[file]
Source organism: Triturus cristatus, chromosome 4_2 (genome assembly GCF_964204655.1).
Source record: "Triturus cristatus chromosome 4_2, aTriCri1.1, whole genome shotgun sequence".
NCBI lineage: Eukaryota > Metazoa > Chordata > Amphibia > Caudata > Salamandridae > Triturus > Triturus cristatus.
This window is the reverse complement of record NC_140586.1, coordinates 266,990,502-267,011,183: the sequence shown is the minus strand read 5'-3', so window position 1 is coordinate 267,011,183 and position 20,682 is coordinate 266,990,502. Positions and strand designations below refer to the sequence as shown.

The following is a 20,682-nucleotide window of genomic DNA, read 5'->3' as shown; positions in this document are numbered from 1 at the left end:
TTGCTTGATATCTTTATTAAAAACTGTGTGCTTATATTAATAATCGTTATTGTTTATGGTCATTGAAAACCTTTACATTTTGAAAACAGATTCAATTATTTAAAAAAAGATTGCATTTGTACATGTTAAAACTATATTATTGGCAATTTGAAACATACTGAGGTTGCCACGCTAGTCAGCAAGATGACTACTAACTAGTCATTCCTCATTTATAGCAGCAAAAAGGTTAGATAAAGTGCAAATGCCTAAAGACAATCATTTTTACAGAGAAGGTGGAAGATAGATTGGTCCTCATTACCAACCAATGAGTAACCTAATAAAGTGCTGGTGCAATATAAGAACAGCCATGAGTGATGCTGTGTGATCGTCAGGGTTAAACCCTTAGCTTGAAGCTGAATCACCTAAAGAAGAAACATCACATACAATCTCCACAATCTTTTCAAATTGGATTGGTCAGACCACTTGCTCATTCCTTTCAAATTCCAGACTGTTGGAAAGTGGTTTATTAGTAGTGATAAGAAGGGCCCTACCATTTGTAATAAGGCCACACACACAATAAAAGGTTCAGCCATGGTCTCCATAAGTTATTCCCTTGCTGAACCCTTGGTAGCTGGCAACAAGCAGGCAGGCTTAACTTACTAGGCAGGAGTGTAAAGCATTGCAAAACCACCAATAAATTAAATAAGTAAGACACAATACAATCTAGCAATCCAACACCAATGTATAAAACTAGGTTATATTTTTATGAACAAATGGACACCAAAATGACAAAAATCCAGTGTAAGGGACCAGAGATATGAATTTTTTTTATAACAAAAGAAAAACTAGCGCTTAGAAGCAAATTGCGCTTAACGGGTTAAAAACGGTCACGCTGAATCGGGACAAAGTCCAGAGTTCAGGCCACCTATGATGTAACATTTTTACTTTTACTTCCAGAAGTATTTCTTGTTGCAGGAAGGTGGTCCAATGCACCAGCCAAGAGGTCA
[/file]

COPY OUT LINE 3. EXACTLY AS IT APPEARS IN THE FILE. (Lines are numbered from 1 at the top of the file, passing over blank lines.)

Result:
NCBI lineage: Eukaryota > Metazoa > Chordata > Amphibia > Caudata > Salamandridae > Triturus > Triturus cristatus.